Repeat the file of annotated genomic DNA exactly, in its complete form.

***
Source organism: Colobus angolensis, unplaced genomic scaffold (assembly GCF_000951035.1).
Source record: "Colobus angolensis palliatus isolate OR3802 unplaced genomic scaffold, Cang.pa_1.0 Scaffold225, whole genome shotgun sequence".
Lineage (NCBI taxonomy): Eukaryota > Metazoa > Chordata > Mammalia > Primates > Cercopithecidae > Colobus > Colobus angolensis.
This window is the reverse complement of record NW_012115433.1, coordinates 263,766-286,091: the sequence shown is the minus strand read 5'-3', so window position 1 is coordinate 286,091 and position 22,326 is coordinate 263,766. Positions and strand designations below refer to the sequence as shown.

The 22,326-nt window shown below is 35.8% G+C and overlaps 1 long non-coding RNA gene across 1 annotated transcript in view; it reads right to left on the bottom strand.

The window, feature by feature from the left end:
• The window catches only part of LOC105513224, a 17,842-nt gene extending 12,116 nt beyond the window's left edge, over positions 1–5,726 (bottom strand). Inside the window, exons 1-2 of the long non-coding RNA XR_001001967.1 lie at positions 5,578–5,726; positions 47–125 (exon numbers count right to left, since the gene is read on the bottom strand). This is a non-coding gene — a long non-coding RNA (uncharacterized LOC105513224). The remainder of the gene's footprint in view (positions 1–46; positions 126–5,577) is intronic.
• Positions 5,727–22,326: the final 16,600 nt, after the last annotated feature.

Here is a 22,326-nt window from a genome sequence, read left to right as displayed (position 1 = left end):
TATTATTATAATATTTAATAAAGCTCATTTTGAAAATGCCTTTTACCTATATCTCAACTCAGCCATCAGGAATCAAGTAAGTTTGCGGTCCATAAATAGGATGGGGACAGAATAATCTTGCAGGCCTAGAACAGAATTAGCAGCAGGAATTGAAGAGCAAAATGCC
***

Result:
Source organism: Colobus angolensis, unplaced genomic scaffold (assembly GCF_000951035.1).
Source record: "Colobus angolensis palliatus isolate OR3802 unplaced genomic scaffold, Cang.pa_1.0 Scaffold225, whole genome shotgun sequence".
Lineage (NCBI taxonomy): Eukaryota > Metazoa > Chordata > Mammalia > Primates > Cercopithecidae > Colobus > Colobus angolensis.
This window is the reverse complement of record NW_012115433.1, coordinates 263,766-286,091: the sequence shown is the minus strand read 5'-3', so window position 1 is coordinate 286,091 and position 22,326 is coordinate 263,766. Positions and strand designations below refer to the sequence as shown.

The 22,326-nt window shown below is 35.8% G+C and overlaps 1 long non-coding RNA gene across 1 annotated transcript in view; it reads right to left on the bottom strand.

The window, feature by feature from the left end:
• The window catches only part of LOC105513224, a 17,842-nt gene extending 12,116 nt beyond the window's left edge, over positions 1–5,726 (bottom strand). Inside the window, exons 1-2 of the long non-coding RNA XR_001001967.1 lie at positions 5,578–5,726; positions 47–125 (exon numbers count right to left, since the gene is read on the bottom strand). This is a non-coding gene — a long non-coding RNA (uncharacterized LOC105513224). The remainder of the gene's footprint in view (positions 1–46; positions 126–5,577) is intronic.
• Positions 5,727–22,326: the final 16,600 nt, after the last annotated feature.

Here is a 22,326-nt window from a genome sequence, read left to right as displayed (position 1 = left end):
TATTATTATAATATTTAATAAAGCTCATTTTGAAAATGCCTTTTACCTATATCTCAACTCAGCCATCAGGAATCAAGTAAGTTTGCGGTCCATAAATAGGATGGGGACAGAATAATCTTGCAGGCCTAGAACAGAATTAGCAGCAGGAATTGAAGAGCAAAATGCC